Noble County Sentinel. (Perry, Okla.), Vol. 8, No. 51, Ed. 1 Thursday, August 29, 1901 Page: 1 of 8
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MOTTO.—"All Just Governments Derive Their Power From, the Consent of the Governed."— ihomos Jefferson.
VOL. 8, NO, 51.
PERRY, OKLAHOMA, THURSDAY, AUGUST, 29,1901.
SI PER YEAR.
Are You Coming to the fair?
THE FAMOUS is highly appreciative of your very liberal patronage in the past, and ex-
tends to you a cordial invitation to join us in celebrating the Second Annual meeting of
the Noble County Fair. We feel very proud of having been able to please the people
of Perry and vicinity in the past~as is evidenced by our immense business—and we
have for this Fall endeavored to out-do our previous record
We undoubtedly have the finest collection of new Fall goods ever brought to Perry,
and a visit to THE FAMOUS will be like a visit to an exposition of fine arts.
We hope you will avail yourself of our most cordial invitation and visit our store
where you will receive a most ROYAL WELCOME.
We strive not only for business but for a closer bond of friendship between our pa-
trons and ourselves.
Perry's Biggest and Only One frice Store.
How to Get School Land.
The school hind board met last
week at the office of Govenor Jen-
kins and formally adopted the
4—All leases will he dated Jan. I,
11902, and run for three years here-
after and notes due respectivly Oct
1, 1902, 1903, and 1904, with ap-
j i A, At/x.' ' '1 l
(special rules which together with proved security will be taken for
the appraised rental, except . that
under Rule 8 the rent for the year
the rules prescribed by the secre
tary of the interior and the general
rules of the board, are to govern
the leasing of school lands in the
Kiowa and Comanche country.
8 Under the directions of the board
application and bids will be re-
ceived for the leasing of all school
college, public building and in-
demnity lands located in that part
of the former Kiowa Comanche
and Apache reservation lying
south of the Washita river and
east of the range line between
ranges 13 and 14 west of the
Indian Merridian, begining on the
second day of September and con-
J tinning until and ending on the
second day of October.
The special rules are as follows:
1 The board for leasing school
land has caused to he made an ap-
** praisemant of the annual rental
value of these lauds for the years
1902, 1903, and 1904, and lists of
such lands together with the
1902 may he required in advance.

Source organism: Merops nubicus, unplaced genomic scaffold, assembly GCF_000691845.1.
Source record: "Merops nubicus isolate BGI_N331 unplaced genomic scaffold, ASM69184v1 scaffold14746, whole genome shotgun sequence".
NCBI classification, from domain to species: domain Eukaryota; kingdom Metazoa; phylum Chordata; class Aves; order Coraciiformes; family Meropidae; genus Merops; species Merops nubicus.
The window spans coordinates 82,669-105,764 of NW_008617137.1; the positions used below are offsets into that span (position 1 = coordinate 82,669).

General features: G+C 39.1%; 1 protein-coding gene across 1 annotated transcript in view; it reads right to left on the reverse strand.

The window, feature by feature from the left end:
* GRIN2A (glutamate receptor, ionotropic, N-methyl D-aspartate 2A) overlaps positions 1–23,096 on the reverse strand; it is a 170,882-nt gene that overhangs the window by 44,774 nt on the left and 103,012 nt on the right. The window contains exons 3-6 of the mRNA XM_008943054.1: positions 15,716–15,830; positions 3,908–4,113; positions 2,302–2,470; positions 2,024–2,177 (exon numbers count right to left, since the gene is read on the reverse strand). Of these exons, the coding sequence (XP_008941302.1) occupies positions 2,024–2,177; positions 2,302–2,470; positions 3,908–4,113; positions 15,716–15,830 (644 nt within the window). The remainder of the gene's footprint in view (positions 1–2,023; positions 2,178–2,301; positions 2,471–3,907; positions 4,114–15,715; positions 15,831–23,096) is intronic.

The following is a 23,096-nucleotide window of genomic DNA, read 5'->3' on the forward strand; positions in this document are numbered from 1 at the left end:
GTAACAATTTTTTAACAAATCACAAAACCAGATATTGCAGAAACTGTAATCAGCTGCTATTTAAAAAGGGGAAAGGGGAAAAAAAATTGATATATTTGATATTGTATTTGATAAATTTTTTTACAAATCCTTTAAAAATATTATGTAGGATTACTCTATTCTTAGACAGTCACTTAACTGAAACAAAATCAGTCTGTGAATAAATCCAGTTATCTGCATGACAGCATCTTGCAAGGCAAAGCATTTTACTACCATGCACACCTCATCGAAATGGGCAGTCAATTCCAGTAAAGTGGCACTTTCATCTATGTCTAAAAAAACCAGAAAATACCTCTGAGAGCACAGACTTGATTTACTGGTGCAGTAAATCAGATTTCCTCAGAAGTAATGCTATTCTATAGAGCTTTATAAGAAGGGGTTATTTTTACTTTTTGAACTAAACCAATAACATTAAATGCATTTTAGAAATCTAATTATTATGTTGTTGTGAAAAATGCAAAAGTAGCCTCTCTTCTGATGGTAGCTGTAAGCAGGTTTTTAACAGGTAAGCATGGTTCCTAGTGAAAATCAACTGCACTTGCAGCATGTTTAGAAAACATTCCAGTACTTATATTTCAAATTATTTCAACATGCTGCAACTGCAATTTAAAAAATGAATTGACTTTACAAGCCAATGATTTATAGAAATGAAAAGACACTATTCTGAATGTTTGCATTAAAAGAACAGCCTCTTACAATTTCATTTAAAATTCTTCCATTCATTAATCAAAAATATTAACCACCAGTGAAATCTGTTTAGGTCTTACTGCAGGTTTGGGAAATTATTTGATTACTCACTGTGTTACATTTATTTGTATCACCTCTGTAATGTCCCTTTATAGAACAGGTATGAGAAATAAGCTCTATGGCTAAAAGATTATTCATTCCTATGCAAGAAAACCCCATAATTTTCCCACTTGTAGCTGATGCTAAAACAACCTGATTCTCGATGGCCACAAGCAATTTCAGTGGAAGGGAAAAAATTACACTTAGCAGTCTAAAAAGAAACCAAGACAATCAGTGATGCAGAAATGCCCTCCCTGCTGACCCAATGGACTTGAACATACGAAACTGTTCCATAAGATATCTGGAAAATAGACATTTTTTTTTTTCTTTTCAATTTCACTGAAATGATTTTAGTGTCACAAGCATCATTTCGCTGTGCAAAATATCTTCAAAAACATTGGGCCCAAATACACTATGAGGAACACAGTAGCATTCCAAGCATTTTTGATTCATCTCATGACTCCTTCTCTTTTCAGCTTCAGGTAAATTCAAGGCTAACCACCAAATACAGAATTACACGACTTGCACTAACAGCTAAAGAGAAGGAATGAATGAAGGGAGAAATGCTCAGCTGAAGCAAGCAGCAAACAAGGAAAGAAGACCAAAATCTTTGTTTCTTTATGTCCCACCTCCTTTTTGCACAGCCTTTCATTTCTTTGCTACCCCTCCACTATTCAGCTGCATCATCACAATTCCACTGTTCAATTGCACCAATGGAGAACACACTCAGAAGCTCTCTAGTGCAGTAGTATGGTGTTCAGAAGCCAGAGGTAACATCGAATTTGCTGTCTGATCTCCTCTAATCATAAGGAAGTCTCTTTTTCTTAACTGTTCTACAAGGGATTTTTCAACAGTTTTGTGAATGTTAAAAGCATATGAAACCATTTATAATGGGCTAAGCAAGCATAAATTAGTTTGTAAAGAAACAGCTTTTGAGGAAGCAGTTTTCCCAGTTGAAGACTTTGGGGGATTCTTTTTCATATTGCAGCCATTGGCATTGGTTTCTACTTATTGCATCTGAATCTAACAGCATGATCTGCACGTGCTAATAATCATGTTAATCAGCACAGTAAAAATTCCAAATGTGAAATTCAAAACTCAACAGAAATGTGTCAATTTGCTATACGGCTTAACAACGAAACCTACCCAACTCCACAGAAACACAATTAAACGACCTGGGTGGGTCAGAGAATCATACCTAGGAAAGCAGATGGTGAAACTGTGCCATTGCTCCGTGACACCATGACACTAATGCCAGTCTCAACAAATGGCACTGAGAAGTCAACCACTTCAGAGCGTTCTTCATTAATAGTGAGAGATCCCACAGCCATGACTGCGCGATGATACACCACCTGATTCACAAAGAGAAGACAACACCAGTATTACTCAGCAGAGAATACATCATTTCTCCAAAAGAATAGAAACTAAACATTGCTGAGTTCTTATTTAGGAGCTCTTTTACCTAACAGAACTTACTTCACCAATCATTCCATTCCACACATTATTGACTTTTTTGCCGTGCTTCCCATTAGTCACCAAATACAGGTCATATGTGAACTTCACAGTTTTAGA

5—The applicant may in his ap-
plication make three additional se-
lections, stating the-amount lie of-
fers for each in case he is awarded
his first selection, and the excess of
the deposit will lie returned in case
he he awarded on less than the
greatest amount bid.
t;—No person will be awarded
more or less than one quarter sec-
tion unless the land he fractional.
7— No applications or bids will
he received after the second day
of October, 1901, and immediately
thereafter the lands will beawarded
and the successful applicants noti-
fied and all moneys received from
unsuccessful applicants will be re-
8— After notice, all successful
applicants will be permitted to
enter upon the lands awarded to
payable to to the order of Jas. J.
Houston, secretary of the board,
for the proper amount must ac-
company the application.
II—Under the present rules of
the board all lands are re-appraised
before the expiration of the laase
which quarter section is appraised
by the board at $50 per annum he
should deduct the total three years’
rental, $250, which would leave
the amount of $100 which must ac-
company the application and bid.
NOTE UNDER BULK 3.
For example, if any applicant
CHEEK LANDS COM 12 NEXT. ] keep 40 acres as a homestead, but
just as soon as the secretary- of
1 1 ui ....J "t l------
and the lessees in good standing ofl'el-s$i30 for three yeal’8 lease on
sucn umus logemoi »n*< — fa atonce. And an persons
the bLd at Guthrie Okie., on and, that they w.ll have - ■>"
after September second (2), 1901. the lands, and any such «|tplican
, . ' ., , . , .l - i will lie liable to punishment under
2—AlUmls must -state the speelte ^ for ^ trwpM!.
amount which the applicant otiers
9—Applications must be made
direct to this office, not through
agents, and should be addressed to
Jas. J. Houston, secretary of the
for a three years* lease of the land
applied for, the amount by which
this exceeds the sum of the three
years’ rental as fixed by the board. - - . f, .
must accompany the application, boardfor leas,mg school land (,„th
—If the excess of the total bull™, ««*. N" V TT
over the three years' appraised authorised to accept applications:
en £ not e„.m, one ye" ap-j all applications »ujt be made_ up-
praised rental the deposit
the sum of such excess and one v
are granted right to renew their
leases for another term of three
years at the appraisment without
12— Any persen over twenty-one
(21) years of age or the head of a
family, married women not the
head of a family excepted, shall lie
■ AITLICATION liLANKS.
13— Blank applications, lists of